Osprey, Rumpl Launch Backpack & Blanket Collab to Support River Conservation
Approximately two-thirds of U.S. citizens source their drinking water from rivers.
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Another week, another Wildlands gear iteration to highlight something you should be getting your hands on.
It’s not every day two renowned outdoor brands and an immensely talented artist collaborate on a venture, but when they do, you can bet it’s destined to yield a stellar product and benefit an excellent cause.
That’s what Osprey and Rumpl did when the two companies collaborated with Jeremy Collins, a Southwest-based artist, athlete, and activist who designed a beautiful custom piece inspired by the rivers and canyons of the Colorado Plateau, one that was then printed on both a Rumpl Puffy Blanket and Osprey Daylite backpack.
To craft this particular piece of art, Collins drew inspiration from and combined the Black Canyon, Grand Canyon, and Zion Canyon into a single confluence, noting that it was each of those destinations, above all, that inspired his love of the outdoors.
“It didn’t take long for me to fall in love with the desert Southwest, with its soaring walls and abstract rivers scribbled through the landscape,” Collins says in a short film—titled Like A River—released to coincide with the product unveiling. “I’ve climbed their walls, swam their waters, and immersed myself into them as just another brush stroke on the landscape.”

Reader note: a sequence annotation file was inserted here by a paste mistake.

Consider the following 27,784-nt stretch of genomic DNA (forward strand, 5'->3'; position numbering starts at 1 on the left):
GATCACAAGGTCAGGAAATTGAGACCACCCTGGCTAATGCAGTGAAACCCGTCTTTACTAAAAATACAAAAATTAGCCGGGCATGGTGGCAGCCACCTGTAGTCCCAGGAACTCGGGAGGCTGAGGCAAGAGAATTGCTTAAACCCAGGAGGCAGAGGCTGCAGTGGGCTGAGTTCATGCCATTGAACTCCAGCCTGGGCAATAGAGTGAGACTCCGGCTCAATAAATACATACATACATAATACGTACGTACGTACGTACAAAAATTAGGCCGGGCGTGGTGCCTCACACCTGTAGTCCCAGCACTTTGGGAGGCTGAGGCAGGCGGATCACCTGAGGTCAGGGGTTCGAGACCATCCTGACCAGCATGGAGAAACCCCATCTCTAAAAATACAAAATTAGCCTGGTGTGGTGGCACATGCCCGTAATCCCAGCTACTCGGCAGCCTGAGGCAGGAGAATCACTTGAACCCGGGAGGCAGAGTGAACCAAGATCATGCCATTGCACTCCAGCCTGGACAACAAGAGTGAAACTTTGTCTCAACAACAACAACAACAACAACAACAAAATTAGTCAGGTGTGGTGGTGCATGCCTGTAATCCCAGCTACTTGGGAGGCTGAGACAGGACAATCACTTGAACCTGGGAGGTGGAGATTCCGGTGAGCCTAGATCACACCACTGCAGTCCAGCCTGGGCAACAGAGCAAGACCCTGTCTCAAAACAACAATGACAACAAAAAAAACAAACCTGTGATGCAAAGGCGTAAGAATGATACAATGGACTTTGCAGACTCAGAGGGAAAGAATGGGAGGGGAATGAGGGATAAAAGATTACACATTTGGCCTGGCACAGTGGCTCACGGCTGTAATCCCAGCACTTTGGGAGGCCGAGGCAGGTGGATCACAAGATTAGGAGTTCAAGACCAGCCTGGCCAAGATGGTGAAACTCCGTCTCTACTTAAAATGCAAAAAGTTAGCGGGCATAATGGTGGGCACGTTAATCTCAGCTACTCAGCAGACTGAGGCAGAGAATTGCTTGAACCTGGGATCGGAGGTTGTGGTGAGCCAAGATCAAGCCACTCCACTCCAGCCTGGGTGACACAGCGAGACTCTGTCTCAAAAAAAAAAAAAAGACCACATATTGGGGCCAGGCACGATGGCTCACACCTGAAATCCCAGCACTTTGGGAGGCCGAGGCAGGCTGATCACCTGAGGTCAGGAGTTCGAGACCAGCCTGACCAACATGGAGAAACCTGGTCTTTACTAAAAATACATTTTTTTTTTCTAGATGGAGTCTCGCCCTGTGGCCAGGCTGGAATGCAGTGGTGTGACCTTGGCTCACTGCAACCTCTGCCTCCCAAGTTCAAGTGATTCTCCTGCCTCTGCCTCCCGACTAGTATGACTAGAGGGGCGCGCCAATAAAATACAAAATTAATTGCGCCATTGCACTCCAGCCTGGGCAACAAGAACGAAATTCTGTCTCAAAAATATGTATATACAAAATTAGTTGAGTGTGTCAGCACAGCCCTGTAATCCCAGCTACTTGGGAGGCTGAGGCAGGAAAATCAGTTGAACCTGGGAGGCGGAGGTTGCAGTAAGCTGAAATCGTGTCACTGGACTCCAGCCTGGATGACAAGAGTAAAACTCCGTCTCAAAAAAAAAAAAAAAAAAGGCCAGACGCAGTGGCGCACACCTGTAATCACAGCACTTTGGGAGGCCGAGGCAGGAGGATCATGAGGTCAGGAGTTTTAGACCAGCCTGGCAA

As part of the campaign, Osprey and Rumpl are donating $10,000 to boost conservation efforts by American Rivers, an organization supported by more than 300,000 members and volunteers that first embarked on its water protection and restoration efforts back in 1973.
“When we started this collaboration, we knew we wanted more out of it than some beautiful gear,” Osprey announced on its website. “We are proud to support a national organization dedicated to the protection and restoration of our wild rivers and waterways.”
Approximately two-thirds of U.S. citizens source their drinking water from rivers, but with the ongoing effects of drought, pollution, damming, and draining, preserving these bodies of water that are so paramount to economies and individual livelihoods is now more important than ever.
“Human beings can survive without a lot of things—safe, clean water isn’t one of them,” the American Rivers page says. “We invite local leaders, neighborhoods, and cities big and small to dream with us—and lead on river conservation and water management solutions that work for both people and nature.”